Pattern Versus Level: A New Look at the Personality-Entrepreneurship Relationship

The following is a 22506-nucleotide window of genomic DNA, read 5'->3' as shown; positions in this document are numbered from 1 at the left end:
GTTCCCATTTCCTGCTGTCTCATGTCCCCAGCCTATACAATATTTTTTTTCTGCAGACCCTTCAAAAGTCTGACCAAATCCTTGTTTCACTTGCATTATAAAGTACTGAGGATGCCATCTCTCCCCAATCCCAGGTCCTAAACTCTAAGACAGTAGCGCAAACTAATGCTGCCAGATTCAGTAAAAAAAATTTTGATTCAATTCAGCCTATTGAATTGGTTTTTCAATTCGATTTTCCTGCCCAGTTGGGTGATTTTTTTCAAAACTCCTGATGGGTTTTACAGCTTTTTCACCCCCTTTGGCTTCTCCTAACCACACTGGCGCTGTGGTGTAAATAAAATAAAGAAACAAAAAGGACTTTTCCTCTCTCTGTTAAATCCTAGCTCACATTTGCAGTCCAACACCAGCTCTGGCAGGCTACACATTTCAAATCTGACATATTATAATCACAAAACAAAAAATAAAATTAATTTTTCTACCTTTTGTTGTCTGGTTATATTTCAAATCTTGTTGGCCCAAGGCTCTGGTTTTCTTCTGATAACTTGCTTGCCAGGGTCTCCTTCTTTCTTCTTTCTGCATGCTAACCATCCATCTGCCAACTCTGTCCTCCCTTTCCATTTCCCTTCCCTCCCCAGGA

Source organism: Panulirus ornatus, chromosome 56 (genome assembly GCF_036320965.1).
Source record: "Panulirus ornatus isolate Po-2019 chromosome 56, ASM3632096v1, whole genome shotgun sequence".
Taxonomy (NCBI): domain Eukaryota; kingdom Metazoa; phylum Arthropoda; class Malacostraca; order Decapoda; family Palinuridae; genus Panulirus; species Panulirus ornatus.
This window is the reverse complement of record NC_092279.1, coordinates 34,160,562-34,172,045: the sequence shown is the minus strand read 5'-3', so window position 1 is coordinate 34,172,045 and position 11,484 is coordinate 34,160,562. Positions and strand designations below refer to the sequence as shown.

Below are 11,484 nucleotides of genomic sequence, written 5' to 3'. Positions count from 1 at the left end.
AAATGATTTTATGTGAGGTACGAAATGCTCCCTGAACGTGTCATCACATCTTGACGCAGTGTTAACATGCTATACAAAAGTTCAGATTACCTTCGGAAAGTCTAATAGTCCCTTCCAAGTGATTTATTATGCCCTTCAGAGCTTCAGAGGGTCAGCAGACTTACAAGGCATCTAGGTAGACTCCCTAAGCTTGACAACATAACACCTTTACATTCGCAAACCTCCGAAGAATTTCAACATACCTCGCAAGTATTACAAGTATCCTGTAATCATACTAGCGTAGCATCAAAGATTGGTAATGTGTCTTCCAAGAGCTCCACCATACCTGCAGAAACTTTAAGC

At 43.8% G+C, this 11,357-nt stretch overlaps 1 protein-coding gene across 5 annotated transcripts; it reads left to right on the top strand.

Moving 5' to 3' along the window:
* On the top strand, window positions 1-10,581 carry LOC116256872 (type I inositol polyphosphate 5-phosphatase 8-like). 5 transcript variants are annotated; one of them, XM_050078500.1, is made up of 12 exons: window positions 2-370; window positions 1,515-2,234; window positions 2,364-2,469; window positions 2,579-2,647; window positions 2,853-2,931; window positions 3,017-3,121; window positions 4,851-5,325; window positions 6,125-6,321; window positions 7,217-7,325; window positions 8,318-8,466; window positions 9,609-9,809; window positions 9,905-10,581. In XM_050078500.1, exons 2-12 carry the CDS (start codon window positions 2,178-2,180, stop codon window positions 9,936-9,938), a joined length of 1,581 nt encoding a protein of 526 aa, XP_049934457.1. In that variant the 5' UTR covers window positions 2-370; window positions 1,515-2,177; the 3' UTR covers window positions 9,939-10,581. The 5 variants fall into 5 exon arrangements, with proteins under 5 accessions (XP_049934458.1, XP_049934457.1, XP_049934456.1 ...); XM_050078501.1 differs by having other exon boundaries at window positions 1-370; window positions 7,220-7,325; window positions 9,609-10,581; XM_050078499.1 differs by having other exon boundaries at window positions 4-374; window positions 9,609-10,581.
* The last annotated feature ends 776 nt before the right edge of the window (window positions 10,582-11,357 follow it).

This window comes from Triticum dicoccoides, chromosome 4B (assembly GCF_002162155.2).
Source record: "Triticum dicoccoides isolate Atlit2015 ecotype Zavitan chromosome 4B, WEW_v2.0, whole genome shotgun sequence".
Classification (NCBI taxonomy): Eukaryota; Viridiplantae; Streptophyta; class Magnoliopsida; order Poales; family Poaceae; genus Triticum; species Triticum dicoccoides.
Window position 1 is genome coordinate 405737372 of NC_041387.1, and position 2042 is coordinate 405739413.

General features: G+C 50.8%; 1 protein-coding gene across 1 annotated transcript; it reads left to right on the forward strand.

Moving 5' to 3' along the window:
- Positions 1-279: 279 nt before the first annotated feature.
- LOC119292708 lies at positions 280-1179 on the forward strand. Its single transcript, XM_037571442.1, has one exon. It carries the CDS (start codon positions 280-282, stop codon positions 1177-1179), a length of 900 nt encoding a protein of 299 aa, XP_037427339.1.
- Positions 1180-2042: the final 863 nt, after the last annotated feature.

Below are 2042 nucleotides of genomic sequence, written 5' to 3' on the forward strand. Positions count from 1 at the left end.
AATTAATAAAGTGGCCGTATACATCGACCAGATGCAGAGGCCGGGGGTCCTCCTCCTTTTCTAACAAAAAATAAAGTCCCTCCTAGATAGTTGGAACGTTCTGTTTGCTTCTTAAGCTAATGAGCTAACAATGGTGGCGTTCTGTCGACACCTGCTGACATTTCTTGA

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Purpose: By using a nontraditional configuration approach, the purpose of this paper is to examine the effect of personality on entrepreneurial intention and success. Previous research has focused on why individuals become entrepreneurs and why some are more successful than others. However, most studies have investigated only single factors or primary personality traits. The current study investigates not only the strength of the personality-entrepreneurship link, but also clarifies the nature of the relationship. Design/methodology/approach: Using two independent samples and an innovative regression-based pattern recognition procedure, the study investigates whether the nature of the personality-entrepreneurship relationship is driven by individuals’ absolute trait levels or by their idiosyncratic configuration of personality traits. The non-entrepreneur sample consisted of 225 business students in Eastern China, specializing in a variety of business subjects. The entrepreneur sample consisted of 120 business owners in a university entrepreneurial park in Eastern China. Findings: Results support hypotheses that the two different types of entrepreneurship criteria are predicted by different personality profile effects. Entrepreneurial intentions are driven by individuals’ personality patterns (peaks and valleys in profiles). In contrast, entrepreneurial success is driven by personality levels (individuals’ relative standing on personality traits compared to other entrepreneurs). Research limitations/implications: The findings enrich the understanding of entrepreneurial personality. The more significant contribution of the present study was that it differentiated between personality profile pattern and level effects and investigated whether the nature of the personality-entrepreneurship relationship is driven by individuals’ absolute trait levels (i.e. how high or low they score compared to others), or by their idiosyncratic configuration of personality traits (i.e. their strengths and weaknesses). Practical implications: The findings of this study may help entrepreneurs to figure out how to be successful running their own businesses, if they are not graced with a personality pattern that is not favorable to entrepreneurship. In addition, these findings can help entrepreneurship educators to understand how best to train entrepreneurs. Originality/value: The adoption of both person-centered approach and process perspective of entrepreneurship allowed this study to make major contributions to entrepreneurial personality research.



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